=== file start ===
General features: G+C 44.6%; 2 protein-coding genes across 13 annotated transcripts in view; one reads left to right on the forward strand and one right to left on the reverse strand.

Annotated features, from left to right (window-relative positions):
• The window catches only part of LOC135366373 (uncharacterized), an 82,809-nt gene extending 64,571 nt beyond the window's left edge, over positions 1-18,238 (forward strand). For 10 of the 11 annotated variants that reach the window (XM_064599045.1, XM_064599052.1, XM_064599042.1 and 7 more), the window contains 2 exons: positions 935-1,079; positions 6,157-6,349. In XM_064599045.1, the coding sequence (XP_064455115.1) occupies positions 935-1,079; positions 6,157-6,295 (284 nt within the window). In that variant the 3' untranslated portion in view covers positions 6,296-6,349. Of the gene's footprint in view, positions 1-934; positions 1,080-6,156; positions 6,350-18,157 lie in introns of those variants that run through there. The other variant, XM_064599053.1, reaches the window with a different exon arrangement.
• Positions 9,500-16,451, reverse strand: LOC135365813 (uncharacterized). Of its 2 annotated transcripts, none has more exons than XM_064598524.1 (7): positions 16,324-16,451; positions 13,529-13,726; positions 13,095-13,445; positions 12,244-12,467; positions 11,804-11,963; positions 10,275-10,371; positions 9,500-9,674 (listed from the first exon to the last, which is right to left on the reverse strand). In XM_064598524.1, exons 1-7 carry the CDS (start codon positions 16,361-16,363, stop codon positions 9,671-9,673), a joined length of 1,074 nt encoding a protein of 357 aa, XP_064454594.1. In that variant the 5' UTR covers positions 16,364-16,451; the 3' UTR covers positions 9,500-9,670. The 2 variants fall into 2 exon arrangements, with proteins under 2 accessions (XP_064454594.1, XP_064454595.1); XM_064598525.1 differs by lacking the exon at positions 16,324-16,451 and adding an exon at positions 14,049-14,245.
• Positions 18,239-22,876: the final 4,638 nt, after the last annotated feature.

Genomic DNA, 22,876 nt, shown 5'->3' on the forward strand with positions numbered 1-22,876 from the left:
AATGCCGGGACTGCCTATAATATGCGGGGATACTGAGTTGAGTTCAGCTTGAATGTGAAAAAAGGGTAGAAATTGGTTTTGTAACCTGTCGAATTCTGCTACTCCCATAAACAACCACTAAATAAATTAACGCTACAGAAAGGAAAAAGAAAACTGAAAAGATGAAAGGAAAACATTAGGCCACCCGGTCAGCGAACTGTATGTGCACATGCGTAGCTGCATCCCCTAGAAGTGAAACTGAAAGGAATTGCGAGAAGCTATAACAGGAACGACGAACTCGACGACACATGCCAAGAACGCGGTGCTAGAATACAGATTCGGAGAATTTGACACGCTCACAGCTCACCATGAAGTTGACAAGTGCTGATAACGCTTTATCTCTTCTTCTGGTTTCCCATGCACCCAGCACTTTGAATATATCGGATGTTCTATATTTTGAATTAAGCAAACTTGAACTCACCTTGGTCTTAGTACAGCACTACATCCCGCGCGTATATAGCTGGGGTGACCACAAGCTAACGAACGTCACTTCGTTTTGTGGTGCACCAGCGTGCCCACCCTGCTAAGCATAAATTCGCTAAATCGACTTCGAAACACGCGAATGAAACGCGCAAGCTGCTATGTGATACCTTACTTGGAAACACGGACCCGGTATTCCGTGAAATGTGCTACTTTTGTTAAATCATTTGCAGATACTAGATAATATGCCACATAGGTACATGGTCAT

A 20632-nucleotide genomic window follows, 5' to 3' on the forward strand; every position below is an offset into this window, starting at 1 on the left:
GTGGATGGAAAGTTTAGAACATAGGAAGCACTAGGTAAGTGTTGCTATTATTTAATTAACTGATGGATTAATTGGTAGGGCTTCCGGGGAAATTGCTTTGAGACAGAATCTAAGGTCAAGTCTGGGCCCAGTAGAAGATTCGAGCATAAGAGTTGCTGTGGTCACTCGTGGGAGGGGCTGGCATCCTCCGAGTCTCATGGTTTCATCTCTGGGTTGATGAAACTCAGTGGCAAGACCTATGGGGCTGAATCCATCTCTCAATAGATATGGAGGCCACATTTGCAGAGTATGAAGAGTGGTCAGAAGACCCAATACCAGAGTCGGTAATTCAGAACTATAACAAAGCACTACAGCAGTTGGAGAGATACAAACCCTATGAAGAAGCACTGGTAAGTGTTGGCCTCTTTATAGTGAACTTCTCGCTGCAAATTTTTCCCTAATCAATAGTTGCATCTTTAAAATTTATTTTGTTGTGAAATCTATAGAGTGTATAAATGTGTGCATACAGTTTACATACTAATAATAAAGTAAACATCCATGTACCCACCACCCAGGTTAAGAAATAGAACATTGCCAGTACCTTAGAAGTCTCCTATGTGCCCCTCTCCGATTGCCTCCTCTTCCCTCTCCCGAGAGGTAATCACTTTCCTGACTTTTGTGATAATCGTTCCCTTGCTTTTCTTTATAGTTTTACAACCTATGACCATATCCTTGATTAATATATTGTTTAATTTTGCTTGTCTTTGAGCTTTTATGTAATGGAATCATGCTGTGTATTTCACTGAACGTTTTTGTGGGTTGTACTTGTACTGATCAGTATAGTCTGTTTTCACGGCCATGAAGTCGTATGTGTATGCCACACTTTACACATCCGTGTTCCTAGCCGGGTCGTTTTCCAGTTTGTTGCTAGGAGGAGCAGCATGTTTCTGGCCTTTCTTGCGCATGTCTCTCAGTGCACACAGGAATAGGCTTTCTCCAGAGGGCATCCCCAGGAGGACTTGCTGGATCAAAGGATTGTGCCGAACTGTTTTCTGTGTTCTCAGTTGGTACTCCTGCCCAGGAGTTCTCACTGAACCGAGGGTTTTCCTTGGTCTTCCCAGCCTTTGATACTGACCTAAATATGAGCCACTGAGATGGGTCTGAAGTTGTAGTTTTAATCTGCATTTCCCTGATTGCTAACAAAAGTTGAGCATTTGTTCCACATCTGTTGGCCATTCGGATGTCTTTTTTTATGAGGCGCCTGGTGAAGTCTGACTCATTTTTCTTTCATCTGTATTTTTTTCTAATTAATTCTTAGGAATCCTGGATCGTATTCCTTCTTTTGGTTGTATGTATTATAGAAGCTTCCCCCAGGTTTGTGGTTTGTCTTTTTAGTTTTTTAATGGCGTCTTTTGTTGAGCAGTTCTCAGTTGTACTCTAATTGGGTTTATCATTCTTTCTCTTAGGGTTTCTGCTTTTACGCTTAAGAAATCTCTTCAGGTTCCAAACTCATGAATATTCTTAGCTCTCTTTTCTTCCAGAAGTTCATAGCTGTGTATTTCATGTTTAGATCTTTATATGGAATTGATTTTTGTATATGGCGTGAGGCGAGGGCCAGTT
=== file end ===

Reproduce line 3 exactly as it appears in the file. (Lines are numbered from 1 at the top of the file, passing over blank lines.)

• The window catches only part of LOC135366373 (uncharacterized), an 82,809-nt gene extending 64,571 nt beyond the window's left edge, over positions 1-18,238 (forward strand). For 10 of the 11 annotated variants that reach the window (XM_064599045.1, XM_064599052.1, XM_064599042.1 and 7 more), the window contains 2 exons: positions 935-1,079; positions 6,157-6,349. In XM_064599045.1, the coding sequence (XP_064455115.1) occupies positions 935-1,079; positions 6,157-6,295 (284 nt within the window). In that variant the 3' untranslated portion in view covers positions 6,296-6,349. Of the gene's footprint in view, positions 1-934; positions 1,080-6,156; positions 6,350-18,157 lie in introns of those variants that run through there. The other variant, XM_064599053.1, reaches the window with a different exon arrangement.